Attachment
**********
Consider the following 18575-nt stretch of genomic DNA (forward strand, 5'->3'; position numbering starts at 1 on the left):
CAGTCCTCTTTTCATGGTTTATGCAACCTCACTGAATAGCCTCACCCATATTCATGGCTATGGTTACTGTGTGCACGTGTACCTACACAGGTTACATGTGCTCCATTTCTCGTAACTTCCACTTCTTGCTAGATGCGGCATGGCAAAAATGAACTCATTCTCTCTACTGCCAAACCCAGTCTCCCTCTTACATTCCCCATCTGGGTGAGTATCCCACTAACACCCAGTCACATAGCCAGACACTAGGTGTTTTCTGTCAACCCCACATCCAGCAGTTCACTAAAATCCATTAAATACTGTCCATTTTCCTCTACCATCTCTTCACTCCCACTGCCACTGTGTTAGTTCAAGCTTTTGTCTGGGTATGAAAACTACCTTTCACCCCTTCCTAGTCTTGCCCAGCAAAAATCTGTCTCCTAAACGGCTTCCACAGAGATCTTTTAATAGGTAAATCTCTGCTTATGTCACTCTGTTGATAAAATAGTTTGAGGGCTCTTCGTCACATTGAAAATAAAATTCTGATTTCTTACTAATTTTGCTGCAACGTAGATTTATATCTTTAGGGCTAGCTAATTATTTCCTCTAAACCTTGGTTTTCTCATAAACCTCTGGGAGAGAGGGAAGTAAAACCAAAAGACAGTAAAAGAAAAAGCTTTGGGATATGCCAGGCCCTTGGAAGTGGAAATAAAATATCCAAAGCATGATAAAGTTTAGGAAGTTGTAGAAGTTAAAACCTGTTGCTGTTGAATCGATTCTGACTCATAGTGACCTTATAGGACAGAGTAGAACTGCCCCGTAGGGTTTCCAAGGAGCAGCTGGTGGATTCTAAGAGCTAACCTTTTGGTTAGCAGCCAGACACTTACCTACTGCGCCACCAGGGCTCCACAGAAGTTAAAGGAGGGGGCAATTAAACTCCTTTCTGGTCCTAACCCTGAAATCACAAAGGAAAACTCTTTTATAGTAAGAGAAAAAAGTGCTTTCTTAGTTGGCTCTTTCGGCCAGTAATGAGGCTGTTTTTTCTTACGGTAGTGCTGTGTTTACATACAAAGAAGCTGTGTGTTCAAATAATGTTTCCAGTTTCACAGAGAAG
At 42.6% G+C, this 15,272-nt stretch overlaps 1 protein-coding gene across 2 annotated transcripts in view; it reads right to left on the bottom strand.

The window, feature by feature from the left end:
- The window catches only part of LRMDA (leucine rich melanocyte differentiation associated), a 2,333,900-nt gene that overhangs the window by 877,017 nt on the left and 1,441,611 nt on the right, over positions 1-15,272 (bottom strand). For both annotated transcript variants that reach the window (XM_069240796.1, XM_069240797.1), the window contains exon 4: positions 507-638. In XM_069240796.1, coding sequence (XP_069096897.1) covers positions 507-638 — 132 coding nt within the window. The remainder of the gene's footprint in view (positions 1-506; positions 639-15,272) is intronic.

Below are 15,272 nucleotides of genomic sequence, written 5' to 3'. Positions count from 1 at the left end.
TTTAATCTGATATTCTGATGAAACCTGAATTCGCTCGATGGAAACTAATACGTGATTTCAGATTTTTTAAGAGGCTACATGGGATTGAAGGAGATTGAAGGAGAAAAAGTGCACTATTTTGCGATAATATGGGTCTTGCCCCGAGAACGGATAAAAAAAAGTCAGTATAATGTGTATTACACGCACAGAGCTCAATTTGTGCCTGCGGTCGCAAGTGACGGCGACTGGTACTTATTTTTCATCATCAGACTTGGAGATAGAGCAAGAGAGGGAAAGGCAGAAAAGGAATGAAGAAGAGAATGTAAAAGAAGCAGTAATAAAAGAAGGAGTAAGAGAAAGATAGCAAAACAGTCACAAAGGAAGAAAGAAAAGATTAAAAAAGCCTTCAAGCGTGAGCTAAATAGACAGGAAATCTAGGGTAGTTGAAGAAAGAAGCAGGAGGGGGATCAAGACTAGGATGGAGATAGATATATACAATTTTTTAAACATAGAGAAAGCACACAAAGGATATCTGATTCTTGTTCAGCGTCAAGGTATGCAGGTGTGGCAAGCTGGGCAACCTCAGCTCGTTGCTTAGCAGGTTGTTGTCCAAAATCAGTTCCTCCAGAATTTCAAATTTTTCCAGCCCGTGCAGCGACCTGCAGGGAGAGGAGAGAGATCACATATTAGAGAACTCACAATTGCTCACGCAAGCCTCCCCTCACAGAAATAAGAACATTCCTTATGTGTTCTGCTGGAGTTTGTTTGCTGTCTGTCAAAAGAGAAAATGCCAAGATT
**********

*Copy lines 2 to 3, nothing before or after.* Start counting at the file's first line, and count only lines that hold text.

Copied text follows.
CAGTCCTCTTTTCATGGTTTATGCAACCTCACTGAATAGCCTCACCCATATTCATGGCTATGGTTACTGTGTGCACGTGTACCTACACAGGTTACATGTGCTCCATTTCTCGTAACTTCCACTTCTTGCTAGATGCGGCATGGCAAAAATGAACTCATTCTCTCTACTGCCAAACCCAGTCTCCCTCTTACATTCCCCATCTGGGTGAGTATCCCACTAACACCCAGTCACATAGCCAGACACTAGGTGTTTTCTGTCAACCCCACATCCAGCAGTTCACTAAAATCCATTAAATACTGTCCATTTTCCTCTACCATCTCTTCACTCCCACTGCCACTGTGTTAGTTCAAGCTTTTGTCTGGGTATGAAAACTACCTTTCACCCCTTCCTAGTCTTGCCCAGCAAAAATCTGTCTCCTAAACGGCTTCCACAGAGATCTTTTAATAGGTAAATCTCTGCTTATGTCACTCTGTTGATAAAATAGTTTGAGGGCTCTTCGTCACATTGAAAATAAAATTCTGATTTCTTACTAATTTTGCTGCAACGTAGATTTATATCTTTAGGGCTAGCTAATTATTTCCTCTAAACCTTGGTTTTCTCATAAACCTCTGGGAGAGAGGGAAGTAAAACCAAAAGACAGTAAAAGAAAAAGCTTTGGGATATGCCAGGCCCTTGGAAGTGGAAATAAAATATCCAAAGCATGATAAAGTTTAGGAAGTTGTAGAAGTTAAAACCTGTTGCTGTTGAATCGATTCTGACTCATAGTGACCTTATAGGACAGAGTAGAACTGCCCCGTAGGGTTTCCAAGGAGCAGCTGGTGGATTCTAAGAGCTAACCTTTTGGTTAGCAGCCAGACACTTACCTACTGCGCCACCAGGGCTCCACAGAAGTTAAAGGAGGGGGCAATTAAACTCCTTTCTGGTCCTAACCCTGAAATCACAAAGGAAAACTCTTTTATAGTAAGAGAAAAAAGTGCTTTCTTAGTTGGCTCTTTCGGCCAGTAATGAGGCTGTTTTTTCTTACGGTAGTGCTGTGTTTACATACAAAGAAGCTGTGTGTTCAAATAATGTTTCCAGTTTCACAGAGAAG
At 42.6% G+C, this 15,272-nt stretch overlaps 1 protein-coding gene across 2 annotated transcripts in view; it reads right to left on the bottom strand.